How-to Guide on Conditions, Procedure and Laws in India
Divorce by mutual consent in India, as given in the Section 13-B of the Hindu marriage Act, 1955, is considered to be the most direct, and simple procedure to end a marriage. It’s truly a win-win for both parties.
No more emotional arguments, hard feelings, or ugly fights in the court hall. Both spouses agree upon the desired outcome and draft agreement to share the financial and other settlements. Whether it is child custody, maintenance, alimony, or sharing of business earnings – the settlement is mutual.
The mutual consent divorce petition can be filed in the form of affidavit in any of the city court or district court depends on where the spouses lived last together.
Once the petition has been filed, the Court will record the hearing of both Husband and Wife and will be given 6 month duration for the second motion to see if there’s any possibility of reconciliation and that the parties agree for divorce.
If the spouses could not resolve their differences and there is no possibility of reconciliation, then the parties can reappear in the court at the end of 6 month and communicate their decision together.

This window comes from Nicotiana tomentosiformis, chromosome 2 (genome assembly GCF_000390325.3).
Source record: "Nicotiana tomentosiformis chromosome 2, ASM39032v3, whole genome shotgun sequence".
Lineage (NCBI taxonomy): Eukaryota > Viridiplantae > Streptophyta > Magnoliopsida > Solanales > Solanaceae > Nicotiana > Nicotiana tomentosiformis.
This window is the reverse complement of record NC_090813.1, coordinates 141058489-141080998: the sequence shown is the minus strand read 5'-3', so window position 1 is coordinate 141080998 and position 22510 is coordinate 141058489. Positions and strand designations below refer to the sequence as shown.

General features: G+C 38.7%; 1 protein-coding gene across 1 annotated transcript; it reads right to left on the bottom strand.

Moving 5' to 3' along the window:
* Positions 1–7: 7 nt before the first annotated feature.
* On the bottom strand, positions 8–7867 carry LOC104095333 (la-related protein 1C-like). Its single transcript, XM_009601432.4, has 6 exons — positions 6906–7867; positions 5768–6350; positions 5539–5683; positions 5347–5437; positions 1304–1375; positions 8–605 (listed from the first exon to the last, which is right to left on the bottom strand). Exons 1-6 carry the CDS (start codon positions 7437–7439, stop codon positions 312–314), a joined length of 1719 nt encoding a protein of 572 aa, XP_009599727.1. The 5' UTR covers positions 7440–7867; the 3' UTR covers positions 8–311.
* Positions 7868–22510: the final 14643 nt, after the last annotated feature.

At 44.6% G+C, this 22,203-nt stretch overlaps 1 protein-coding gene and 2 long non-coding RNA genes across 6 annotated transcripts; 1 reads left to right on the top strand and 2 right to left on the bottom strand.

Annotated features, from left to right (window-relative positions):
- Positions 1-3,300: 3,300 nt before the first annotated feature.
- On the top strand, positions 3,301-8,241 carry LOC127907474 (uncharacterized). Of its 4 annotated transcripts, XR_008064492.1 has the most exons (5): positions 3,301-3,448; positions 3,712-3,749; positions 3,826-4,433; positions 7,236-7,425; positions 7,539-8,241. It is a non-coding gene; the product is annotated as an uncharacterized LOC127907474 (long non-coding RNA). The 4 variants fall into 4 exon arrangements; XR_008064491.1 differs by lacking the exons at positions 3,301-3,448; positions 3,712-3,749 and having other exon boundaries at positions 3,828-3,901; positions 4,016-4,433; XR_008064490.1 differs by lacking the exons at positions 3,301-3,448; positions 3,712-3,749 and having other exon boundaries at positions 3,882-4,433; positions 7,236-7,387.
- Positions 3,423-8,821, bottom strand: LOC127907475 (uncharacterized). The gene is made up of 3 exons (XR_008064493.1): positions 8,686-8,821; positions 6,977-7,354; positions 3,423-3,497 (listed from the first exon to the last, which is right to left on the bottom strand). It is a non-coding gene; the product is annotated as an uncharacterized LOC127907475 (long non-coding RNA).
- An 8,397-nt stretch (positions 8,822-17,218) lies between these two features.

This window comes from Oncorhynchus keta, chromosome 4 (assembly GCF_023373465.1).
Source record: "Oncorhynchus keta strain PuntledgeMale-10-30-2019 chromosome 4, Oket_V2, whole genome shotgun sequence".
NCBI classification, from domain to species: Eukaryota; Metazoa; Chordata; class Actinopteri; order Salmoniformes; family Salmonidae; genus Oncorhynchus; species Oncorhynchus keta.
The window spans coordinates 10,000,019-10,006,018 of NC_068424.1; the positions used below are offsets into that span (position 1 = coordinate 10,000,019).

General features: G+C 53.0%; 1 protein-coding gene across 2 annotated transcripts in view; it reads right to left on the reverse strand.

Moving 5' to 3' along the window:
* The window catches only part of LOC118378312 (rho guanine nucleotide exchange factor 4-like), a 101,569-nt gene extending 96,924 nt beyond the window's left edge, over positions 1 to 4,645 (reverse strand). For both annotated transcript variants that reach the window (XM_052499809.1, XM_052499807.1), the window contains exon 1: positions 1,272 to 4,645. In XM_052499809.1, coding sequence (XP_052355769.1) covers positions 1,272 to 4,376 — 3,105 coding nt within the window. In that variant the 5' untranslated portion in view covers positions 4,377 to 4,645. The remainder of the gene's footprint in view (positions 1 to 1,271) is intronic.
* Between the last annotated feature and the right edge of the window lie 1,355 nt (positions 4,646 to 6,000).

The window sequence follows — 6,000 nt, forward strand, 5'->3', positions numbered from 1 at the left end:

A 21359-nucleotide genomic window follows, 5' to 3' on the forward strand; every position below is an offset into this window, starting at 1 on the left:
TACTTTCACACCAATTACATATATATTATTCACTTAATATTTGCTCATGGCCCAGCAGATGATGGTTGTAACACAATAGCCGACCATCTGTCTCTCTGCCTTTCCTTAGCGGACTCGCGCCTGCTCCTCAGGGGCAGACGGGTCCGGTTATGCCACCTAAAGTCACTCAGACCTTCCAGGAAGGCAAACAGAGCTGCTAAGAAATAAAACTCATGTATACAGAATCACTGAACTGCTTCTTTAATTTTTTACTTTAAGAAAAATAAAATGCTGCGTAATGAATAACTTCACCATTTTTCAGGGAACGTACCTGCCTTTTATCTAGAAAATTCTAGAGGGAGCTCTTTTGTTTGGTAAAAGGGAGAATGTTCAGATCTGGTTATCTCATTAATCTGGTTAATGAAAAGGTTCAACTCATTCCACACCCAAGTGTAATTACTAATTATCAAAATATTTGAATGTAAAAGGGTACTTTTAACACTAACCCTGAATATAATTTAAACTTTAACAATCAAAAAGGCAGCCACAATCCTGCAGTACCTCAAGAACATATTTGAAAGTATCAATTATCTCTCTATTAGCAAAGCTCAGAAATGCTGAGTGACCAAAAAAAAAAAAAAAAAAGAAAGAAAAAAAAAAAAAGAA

It is then the Court shall grant the mutual consent decree – since there is no way to reinstate the broken marriage as the parties themselves have no interest in living together.
If either of the spouse i.e. husband or wife withdraws the petition, then the other party can go for a contested divorce. Re-marriage without a divorce decree from the court is a punishable offence under the Indian laws.
The cost of the mutual consent divorce proceedings vary from place to place and also the complexity of the case in terms of settlement agreement.
A mutual consent divorce, as per the Hindu Marriage Act, section 13B, can be filed if:
It’s a mature way to handle relationships than spitting at each other in public. The procedure is as follows: